Very nice frogprincesse, thank you for reporting! How do you think the "lillet dry type canadien" relates to the previous quote about availability of these varieties of Lillet: "Kina-Lillet Apéritif", "Français", "Dry Export" or "English-style Lillet"? My question remains: What version of Lillet would have been available in America before prohibition and in England during prohibition?
  11. It looks like I was using the tasting glasses from Greenwood Ridge, which are fairly small wine glasses. The Cremant de Bourgogne Rose I used is not super dry, despite being called a brut. I think definitely quite a bit more champagne than 1.5 oz, probably at least 3.
  12. Tried three white negroni variations last night using the PDT ratio as a starting point. 2 oz Plymouth Gin 3/4 oz Lillet Blanc 1/2 oz Suze 2 oz Plymouth Gin 3/4 oz Dolin Blanc 1/2 oz Salers 2 oz Plymouth Gin 3/4 oz Tempus Fugit Kina l'Avinion d'Or 1/2 oz Tempus Fugit Grand Classico Bitter I am gradually coming to the conclusion that either my Suze is tired, or I just don't like it. The original was my least favorite of the bunch. Second was a nice feature for the Saler's and a tasty cocktail. The Third was the most 'negroni' of the three, adding the herbal accents of the Gran Classico. Guests were about 50-50 between it and a classic negroni.
  13. eje


    Check Brinza's comment above. Another source of information I've found interesting is this seemingly well researched article originally from 'Flavors of France': Lillet: the classic Bordelais aperitif
  14. eje


    To the best of my knowledge, the timeline from the lillet website is accurate: 1872 Company founded 1887 Lillet formula created 1895 Lillet launched in Bordeaux 1895 In the US and West Indies "Lillet Export Double Quinine" marketed as a tonic wine 1909 Two products available in Europe, Kina Lillet and Sauternes Lillet 1920 "Lillet Dry" created and introduced in England, "to suit English tastes, especially when mixed with gin." 1962 Lillet Rouge created 1985-86 Lillet modernized its manufacturing facilities and Lillet Blanc reformulated, "...fresher, fruitier, less syrupy, less bitter... The Lillet company has no information or will not talk about the "LIllet Export Double Quinine", Kina Lillet or any other product, maintaining Lillet Blanc is the only white lillet they have produced. They also maintain no other bittering agent than Quinine has ever been used in their products, making Cocchi Americano's gentian-herb flavors a bit far afield from the much more tame Lillet. Others have tasted white lillet samples vintage pre-1985 and said they were nearly identical to modern Lillet Blanc. However, if you read David Embury (circa 1948), he talks about two versions of white Lillet being available in the US, "Kina Lillet" and "Lillet Vermouth", and espouses only using "Lillet Vermouth" for cocktails, as the other is too bitter and syrupy. My guess is some time between 1948 and 1986 the more bitter and syrupy version of lillet was discontinued and the company standardized on the Lillet Dry it had been marketing in England. Note, the company does still occasionally produce the delicious vintage dated Reserve Jean de Lillet, though to me, that product is no more perceptibly bitter than Lillet Blanc. I believe this product is the descendent of the 'Sauterne Lillet' mentioned in the timeline.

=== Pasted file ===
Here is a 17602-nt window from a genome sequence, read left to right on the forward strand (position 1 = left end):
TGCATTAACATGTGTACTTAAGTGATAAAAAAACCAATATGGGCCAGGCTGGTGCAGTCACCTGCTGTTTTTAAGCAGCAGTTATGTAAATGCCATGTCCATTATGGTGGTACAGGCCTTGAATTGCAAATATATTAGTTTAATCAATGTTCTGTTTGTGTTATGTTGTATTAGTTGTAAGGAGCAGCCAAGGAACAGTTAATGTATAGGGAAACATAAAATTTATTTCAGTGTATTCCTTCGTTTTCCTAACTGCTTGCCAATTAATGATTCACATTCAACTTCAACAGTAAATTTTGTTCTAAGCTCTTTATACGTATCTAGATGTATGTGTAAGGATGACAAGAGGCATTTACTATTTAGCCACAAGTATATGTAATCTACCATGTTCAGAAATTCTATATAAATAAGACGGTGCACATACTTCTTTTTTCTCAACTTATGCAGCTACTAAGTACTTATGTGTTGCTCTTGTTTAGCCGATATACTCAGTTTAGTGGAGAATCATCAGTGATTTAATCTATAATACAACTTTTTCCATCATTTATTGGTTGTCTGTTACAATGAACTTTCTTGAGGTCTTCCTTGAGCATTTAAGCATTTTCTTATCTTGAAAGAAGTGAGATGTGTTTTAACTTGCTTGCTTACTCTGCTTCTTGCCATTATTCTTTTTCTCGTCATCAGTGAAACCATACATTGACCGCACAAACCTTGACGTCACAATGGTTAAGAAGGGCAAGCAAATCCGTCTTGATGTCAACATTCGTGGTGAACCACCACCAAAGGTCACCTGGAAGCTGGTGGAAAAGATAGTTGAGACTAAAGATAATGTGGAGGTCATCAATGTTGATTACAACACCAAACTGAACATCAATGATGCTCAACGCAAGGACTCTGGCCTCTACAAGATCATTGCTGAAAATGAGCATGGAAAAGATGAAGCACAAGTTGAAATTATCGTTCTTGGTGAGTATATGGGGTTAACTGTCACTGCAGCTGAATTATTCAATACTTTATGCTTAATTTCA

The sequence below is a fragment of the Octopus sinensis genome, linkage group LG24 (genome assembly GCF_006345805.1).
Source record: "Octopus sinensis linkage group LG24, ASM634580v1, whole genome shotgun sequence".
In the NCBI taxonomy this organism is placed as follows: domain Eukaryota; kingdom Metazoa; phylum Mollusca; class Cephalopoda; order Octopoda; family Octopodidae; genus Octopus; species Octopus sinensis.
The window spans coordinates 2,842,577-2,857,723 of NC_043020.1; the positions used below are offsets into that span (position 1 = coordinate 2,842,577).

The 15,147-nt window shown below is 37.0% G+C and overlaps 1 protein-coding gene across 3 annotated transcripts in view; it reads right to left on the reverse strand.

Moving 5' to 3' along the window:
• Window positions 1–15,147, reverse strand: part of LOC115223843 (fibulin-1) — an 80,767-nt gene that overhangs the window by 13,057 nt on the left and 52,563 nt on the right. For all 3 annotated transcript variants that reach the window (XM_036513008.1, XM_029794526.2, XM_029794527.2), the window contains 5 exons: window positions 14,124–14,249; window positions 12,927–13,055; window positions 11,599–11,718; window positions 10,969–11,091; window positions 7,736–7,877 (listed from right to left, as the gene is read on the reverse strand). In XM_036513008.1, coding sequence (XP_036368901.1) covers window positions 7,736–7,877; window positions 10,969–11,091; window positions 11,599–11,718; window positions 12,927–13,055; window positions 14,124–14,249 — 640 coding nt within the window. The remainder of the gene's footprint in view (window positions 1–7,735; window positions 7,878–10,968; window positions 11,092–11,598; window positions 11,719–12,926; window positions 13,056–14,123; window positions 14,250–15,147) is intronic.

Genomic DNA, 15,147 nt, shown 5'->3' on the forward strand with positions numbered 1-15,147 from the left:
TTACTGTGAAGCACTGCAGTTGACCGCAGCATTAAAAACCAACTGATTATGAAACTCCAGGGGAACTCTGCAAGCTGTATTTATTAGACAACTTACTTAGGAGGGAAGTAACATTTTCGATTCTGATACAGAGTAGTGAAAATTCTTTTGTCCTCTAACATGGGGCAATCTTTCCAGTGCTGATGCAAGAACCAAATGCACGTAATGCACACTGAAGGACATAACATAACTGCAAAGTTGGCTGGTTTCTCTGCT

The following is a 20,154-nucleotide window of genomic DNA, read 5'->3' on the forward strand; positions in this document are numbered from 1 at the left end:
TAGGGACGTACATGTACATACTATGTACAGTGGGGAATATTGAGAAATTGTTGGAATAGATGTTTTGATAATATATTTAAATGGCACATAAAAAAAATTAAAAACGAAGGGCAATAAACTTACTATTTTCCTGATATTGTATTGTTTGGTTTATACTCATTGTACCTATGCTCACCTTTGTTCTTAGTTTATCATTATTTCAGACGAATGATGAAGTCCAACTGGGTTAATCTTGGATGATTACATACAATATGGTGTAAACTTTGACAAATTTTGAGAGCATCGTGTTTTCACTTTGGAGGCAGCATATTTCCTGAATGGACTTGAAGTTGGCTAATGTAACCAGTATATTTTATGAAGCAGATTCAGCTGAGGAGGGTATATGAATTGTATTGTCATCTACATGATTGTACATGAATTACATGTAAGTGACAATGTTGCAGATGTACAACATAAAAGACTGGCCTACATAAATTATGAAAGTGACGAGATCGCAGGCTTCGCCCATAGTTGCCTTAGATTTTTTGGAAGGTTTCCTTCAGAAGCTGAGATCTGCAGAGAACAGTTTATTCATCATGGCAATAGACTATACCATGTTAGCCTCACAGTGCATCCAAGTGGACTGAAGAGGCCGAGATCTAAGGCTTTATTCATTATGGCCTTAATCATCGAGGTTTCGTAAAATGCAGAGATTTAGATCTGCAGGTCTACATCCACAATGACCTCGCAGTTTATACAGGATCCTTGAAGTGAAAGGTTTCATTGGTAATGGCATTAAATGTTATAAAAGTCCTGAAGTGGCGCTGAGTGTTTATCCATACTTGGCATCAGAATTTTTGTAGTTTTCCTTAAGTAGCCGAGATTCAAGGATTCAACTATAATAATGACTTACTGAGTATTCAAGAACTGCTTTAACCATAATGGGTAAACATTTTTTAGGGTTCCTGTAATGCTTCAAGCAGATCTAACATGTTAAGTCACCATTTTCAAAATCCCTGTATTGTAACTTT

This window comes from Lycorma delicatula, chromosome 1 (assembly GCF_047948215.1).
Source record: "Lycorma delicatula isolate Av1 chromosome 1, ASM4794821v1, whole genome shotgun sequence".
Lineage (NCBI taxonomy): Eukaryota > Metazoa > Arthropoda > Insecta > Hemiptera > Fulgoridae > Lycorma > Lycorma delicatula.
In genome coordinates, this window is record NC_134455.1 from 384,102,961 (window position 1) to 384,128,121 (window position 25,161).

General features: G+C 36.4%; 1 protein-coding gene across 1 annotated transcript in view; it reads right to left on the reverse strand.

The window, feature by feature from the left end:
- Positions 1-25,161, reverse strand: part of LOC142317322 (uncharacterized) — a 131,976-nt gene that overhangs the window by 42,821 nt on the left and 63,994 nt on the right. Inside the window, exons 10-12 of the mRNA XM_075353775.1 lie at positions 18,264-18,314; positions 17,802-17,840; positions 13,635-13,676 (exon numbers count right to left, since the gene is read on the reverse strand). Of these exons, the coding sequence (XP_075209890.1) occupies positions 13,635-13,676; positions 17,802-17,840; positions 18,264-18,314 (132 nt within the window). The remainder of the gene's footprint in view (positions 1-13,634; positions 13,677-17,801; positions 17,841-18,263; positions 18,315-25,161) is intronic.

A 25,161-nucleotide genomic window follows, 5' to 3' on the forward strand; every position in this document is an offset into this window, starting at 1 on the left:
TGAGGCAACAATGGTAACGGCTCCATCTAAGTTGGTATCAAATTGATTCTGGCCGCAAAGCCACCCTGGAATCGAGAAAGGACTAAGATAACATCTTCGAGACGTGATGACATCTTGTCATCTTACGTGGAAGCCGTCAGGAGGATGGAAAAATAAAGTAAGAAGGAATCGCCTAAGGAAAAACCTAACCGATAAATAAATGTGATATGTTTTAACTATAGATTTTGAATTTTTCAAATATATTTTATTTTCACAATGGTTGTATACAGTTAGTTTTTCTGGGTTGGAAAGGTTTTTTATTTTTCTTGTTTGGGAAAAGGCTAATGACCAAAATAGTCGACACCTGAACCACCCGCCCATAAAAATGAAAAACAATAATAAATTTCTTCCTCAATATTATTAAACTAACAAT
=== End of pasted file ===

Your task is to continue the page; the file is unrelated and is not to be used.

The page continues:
15. eje

    An Ideal Negroni

    Hadn't noticed the Old Pal recipe in the appendix for Barflies and Cocktails, thanks for pointing that out: Uh, wait, Adam: "Eyetalian Vermouth"? Anyway, I quite enjoy the idea that an Old Pal made with Rye and Gran Classico is doubly transgressive for the true cocktail geek. If only I could do something about the Dry Vermouth. Imbue or Sutton Cellars, perhaps? Regarding the historic character of Canadian Whisky, Darcy O'Neil has published some articles. I suspect it was more like the juice Whiskey Pig and some of the other "negotiants" are currently selling as "Rye", than the "Canadian Club" of today.